This morning, representatives from nearly 100 member real estate boards across Canada voted to ratify a consent agreement negotiated with Canada’s Competition Commissioner at a general assembly meeting of the Canadian Real Estate Association (CREA) in St. John’s, NL.
Previously approved by CREA’s board of directors, subject to ratification of the national real estate association’s member real estate boards, the consent agreement makes it crystal clear that CREA and its member boards have no business dictating service levels for MLS® listings. Brokerages may opt to offer service levels that range from a “mere posting” where the brokerage’s responsibility would be limited to data verification and entry in the MLS® system, to a full slate of additional services which include showing the property, marketing and negotiation of purchase contracts.
CREA has always maintained that their MLS® rules do not prohibit brokers from negotiating limited service agreements with property sellers. One MLS® rule that did exist when the investigation began prohibited “mere postings.” The association has always maintained that the intention of this rule was only to keep members responsible for the accuracy of MLS® data in order to maintain the integrity of the MLS®, and that all other services were negotiable. In their initial response to the Bureau’s allegation that CREA’s rules were developed to prevent limited service models, CREA cited several examples of brokerages that were offering limited services, including MLS® listings for under $200.
Precise details of the agreement have been kept under wraps on the understanding that litigation before a Competition Tribunal scheduled for April of 2011 would proceed if the CREA membership voted against the ratification of the agreement. A full copy of the agreement which is immediately effective, and in effect for ten years, will be available on the Competition Bureau website as soon as it is registered with the Tribunal.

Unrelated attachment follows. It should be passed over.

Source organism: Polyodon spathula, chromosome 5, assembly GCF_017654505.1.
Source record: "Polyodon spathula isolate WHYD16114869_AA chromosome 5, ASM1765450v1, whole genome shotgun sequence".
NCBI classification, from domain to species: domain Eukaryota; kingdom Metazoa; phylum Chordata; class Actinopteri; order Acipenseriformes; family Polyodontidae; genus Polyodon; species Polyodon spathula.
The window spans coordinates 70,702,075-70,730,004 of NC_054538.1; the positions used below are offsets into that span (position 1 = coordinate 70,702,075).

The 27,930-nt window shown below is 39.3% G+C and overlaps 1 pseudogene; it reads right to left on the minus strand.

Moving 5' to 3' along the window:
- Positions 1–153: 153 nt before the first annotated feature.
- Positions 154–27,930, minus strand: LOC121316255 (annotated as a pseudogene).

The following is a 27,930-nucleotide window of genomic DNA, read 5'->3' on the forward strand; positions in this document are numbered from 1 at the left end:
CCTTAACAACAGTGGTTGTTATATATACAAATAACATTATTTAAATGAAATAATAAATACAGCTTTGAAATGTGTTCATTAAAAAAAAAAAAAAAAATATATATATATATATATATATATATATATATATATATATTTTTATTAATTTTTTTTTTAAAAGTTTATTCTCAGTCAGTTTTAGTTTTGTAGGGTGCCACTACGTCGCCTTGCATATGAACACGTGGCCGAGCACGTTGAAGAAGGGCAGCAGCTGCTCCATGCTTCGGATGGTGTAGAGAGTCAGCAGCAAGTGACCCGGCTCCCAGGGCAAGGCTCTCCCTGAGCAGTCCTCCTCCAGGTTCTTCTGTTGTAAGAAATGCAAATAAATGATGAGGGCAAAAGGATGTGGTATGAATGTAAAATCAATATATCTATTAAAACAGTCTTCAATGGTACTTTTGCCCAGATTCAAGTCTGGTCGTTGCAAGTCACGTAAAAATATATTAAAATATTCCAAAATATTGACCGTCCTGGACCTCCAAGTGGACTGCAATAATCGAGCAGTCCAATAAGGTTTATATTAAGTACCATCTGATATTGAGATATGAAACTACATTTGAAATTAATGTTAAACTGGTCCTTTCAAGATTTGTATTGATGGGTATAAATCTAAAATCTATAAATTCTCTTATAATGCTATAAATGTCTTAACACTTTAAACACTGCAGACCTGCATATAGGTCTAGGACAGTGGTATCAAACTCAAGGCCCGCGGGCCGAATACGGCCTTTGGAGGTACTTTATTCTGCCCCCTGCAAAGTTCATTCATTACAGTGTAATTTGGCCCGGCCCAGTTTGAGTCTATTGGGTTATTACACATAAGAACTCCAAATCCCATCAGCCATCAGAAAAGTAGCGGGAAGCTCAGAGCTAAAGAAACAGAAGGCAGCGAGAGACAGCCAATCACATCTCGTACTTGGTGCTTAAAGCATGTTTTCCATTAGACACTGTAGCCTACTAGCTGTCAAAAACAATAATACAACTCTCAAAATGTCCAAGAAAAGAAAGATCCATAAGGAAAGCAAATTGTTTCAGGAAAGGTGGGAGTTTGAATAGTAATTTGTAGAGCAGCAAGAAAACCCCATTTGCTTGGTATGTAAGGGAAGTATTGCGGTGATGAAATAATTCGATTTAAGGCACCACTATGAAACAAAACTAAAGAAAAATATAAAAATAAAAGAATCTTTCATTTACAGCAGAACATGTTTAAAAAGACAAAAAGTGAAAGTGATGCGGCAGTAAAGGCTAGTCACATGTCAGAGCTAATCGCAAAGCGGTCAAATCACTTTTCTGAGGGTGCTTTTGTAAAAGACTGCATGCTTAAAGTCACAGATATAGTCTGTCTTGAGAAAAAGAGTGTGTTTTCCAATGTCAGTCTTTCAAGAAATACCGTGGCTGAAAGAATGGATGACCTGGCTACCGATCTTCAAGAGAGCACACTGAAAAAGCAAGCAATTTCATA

Memorandums released by CREA and member boards after the agreement was struck have not provided a great detail of detail, except for a few points of clarification in answer to erroneous news reports. In those memos, CREA has made the following points:
- The agreement would not allow public access to MLS® systems. Sellers wishing to utilize the MLS® would still need to access it through a REALTOR®.
- The agreement would not require brokerages to adopt limited service models.
- That an offer of compensation to buyer’s agents would be required for inclusion of a property on an MLS® system.
- That real estate brokerages would continue to be responsible for the accuracy of the data entered into an MLS® system.
In a memo to the membership of the Saskatoon Region Association of REALTORS® emailed shortly after the vote, executive officer Harry Janzen had this to say about the impact of this agreement on the Saskatoon real estate industry and consumers who utilize services offered by members.
The Saskatoon Region Association of REALTORS® has always been a progressive association in its delivery of services to its members and in turn, the consumer. In the mid 1980s Saskatoon saw the first of what was then viewed as an alternative business model.
Since that time, several brokers have chosen to offer services that assist sellers who prefer less than full service in the marketing of their property. The REALTOR® community in Saskatoon and area will continue to offer marketing services that philosophically align with their belief on how to best serve today’s consumer.
Consumers need to be aware that regardless of the service level they choose to receive from a REALTOR®, the REALTOR® must still comply with provincial law and the industry’s regulatory body the Saskatchewan Real Estate Commission. Two examples of Saskatchewan requirements are: An agency relationship must exist between the REALTOR® and the Seller based on the services chosen. Another example is REALTORS® are still responsible to verify the accuracy of MLS® data to ensure association MLS® system data integrity.
Given Saskatoon’s experience and history with alternative business models, approval of the consent agreement simply means business as usual for both REALTORS® and consumers.
Only time will tell the true impact of this agreement, but one thing is for sure; this REALTOR® is happy to see the end of this ugly battle, regardless of where it goes. I believe in free markets and competition. Availability of the broadest possible range of services is good for consumers and for real estate practitioners alike.
CREA President Georges Pahud comments on the agreement here.
Final agreement paves way for more competition in Canada’s real estate market: Competition Bureau
Read also: Canada’s Competition Bureau concludes CREA’s rules are anti-competitive
Read also: MLS rules and CREA headed for Competition Tribunal
Update: A copy of the consent agreement between CREA and the Bureau is here.
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